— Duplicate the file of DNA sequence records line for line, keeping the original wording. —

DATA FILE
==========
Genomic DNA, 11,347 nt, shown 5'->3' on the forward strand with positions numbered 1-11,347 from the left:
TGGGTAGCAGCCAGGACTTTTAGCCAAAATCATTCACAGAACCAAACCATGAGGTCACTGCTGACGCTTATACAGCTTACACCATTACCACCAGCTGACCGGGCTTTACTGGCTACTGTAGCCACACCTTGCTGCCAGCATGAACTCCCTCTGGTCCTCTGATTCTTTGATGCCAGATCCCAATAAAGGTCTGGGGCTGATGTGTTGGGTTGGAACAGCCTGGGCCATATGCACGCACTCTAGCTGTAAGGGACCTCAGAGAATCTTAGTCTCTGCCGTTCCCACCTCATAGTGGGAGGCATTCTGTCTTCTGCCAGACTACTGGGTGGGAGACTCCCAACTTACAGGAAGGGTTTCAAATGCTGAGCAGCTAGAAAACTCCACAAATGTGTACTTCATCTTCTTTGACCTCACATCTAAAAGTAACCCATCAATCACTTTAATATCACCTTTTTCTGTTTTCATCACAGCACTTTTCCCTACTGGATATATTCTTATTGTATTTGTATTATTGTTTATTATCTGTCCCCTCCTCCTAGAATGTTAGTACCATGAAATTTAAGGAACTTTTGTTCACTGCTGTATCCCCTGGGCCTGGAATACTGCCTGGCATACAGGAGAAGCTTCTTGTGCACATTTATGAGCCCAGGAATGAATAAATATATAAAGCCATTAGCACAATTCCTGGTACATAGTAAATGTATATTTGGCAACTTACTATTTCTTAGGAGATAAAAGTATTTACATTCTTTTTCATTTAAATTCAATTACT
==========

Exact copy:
Genomic DNA, 11,347 nt, shown 5'->3' on the forward strand with positions numbered 1-11,347 from the left:
TGGGTAGCAGCCAGGACTTTTAGCCAAAATCATTCACAGAACCAAACCATGAGGTCACTGCTGACGCTTATACAGCTTACACCATTACCACCAGCTGACCGGGCTTTACTGGCTACTGTAGCCACACCTTGCTGCCAGCATGAACTCCCTCTGGTCCTCTGATTCTTTGATGCCAGATCCCAATAAAGGTCTGGGGCTGATGTGTTGGGTTGGAACAGCCTGGGCCATATGCACGCACTCTAGCTGTAAGGGACCTCAGAGAATCTTAGTCTCTGCCGTTCCCACCTCATAGTGGGAGGCATTCTGTCTTCTGCCAGACTACTGGGTGGGAGACTCCCAACTTACAGGAAGGGTTTCAAATGCTGAGCAGCTAGAAAACTCCACAAATGTGTACTTCATCTTCTTTGACCTCACATCTAAAAGTAACCCATCAATCACTTTAATATCACCTTTTTCTGTTTTCATCACAGCACTTTTCCCTACTGGATATATTCTTATTGTATTTGTATTATTGTTTATTATCTGTCCCCTCCTCCTAGAATGTTAGTACCATGAAATTTAAGGAACTTTTGTTCACTGCTGTATCCCCTGGGCCTGGAATACTGCCTGGCATACAGGAGAAGCTTCTTGTGCACATTTATGAGCCCAGGAATGAATAAATATATAAAGCCATTAGCACAATTCCTGGTACATAGTAAATGTATATTTGGCAACTTACTATTTCTTAGGAGATAAAAGTATTTACATTCTTTTTCATTTAAATTCAATTACT